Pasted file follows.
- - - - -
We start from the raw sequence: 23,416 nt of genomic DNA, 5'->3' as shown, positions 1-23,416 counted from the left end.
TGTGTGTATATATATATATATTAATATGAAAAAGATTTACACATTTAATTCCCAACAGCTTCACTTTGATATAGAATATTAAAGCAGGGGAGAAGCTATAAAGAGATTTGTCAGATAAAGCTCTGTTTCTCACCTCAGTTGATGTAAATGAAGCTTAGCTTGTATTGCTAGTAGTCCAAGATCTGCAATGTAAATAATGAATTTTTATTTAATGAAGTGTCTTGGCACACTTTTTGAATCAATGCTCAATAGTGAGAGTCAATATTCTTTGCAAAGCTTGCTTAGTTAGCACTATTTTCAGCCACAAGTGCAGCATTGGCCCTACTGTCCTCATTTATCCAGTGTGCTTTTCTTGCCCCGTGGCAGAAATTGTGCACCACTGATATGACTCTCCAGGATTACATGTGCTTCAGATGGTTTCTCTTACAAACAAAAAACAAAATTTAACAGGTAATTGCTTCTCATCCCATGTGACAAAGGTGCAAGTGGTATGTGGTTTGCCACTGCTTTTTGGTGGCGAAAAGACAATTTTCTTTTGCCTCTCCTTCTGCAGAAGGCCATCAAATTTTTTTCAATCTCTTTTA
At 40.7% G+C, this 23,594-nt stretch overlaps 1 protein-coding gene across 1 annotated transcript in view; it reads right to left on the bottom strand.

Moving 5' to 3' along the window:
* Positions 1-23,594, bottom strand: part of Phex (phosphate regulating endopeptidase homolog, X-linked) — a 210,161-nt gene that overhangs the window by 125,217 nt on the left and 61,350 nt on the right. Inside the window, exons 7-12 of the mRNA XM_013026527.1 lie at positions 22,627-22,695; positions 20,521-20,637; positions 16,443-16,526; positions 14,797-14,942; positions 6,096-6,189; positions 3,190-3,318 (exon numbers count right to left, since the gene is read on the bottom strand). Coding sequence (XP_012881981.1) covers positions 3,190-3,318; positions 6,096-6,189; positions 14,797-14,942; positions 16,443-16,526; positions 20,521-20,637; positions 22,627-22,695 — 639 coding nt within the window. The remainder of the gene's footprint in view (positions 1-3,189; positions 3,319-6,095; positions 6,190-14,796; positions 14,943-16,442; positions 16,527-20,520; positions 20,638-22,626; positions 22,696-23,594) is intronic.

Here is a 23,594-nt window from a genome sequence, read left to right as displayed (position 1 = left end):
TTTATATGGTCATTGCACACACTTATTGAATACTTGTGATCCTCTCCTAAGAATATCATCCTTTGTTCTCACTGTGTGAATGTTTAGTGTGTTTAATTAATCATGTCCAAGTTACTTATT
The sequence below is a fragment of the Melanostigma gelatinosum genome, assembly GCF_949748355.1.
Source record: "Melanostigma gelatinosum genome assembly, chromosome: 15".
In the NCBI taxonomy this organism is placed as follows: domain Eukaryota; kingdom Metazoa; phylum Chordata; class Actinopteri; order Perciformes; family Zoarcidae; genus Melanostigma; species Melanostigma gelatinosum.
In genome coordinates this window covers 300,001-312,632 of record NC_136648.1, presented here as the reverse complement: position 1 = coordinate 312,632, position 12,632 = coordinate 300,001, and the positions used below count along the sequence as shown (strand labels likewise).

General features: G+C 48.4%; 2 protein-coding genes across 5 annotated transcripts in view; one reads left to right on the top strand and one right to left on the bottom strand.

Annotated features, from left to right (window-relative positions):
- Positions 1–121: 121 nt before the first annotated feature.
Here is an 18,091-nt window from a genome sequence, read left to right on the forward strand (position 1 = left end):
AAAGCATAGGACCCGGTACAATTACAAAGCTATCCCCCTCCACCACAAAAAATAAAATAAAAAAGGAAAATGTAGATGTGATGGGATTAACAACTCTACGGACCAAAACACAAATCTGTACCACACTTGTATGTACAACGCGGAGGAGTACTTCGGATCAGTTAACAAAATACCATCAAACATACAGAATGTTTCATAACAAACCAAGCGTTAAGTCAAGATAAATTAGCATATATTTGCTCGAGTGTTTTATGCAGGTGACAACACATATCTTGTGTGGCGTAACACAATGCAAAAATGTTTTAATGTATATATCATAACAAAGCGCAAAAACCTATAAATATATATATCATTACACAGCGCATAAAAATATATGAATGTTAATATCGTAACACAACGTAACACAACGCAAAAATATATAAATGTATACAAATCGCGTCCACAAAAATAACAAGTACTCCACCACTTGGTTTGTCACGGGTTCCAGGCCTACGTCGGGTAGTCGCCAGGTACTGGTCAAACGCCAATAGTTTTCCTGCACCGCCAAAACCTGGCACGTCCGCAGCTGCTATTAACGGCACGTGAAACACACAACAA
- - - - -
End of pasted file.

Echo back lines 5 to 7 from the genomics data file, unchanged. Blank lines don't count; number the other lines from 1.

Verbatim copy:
* Positions 1-23,594, bottom strand: part of Phex (phosphate regulating endopeptidase homolog, X-linked) — a 210,161-nt gene that overhangs the window by 125,217 nt on the left and 61,350 nt on the right. Inside the window, exons 7-12 of the mRNA XM_013026527.1 lie at positions 22,627-22,695; positions 20,521-20,637; positions 16,443-16,526; positions 14,797-14,942; positions 6,096-6,189; positions 3,190-3,318 (exon numbers count right to left, since the gene is read on the bottom strand). Coding sequence (XP_012881981.1) covers positions 3,190-3,318; positions 6,096-6,189; positions 14,797-14,942; positions 16,443-16,526; positions 20,521-20,637; positions 22,627-22,695 — 639 coding nt within the window. The remainder of the gene's footprint in view (positions 1-3,189; positions 3,319-6,095; positions 6,190-14,796; positions 14,943-16,442; positions 16,527-20,520; positions 20,638-22,626; positions 22,696-23,594) is intronic.

Here is a 23,594-nt window from a genome sequence, read left to right as displayed (position 1 = left end):
TTTATATGGTCATTGCACACACTTATTGAATACTTGTGATCCTCTCCTAAGAATATCATCCTTTGTTCTCACTGTGTGAATGTTTAGTGTGTTTAATTAATCATGTCCAAGTTACTTATT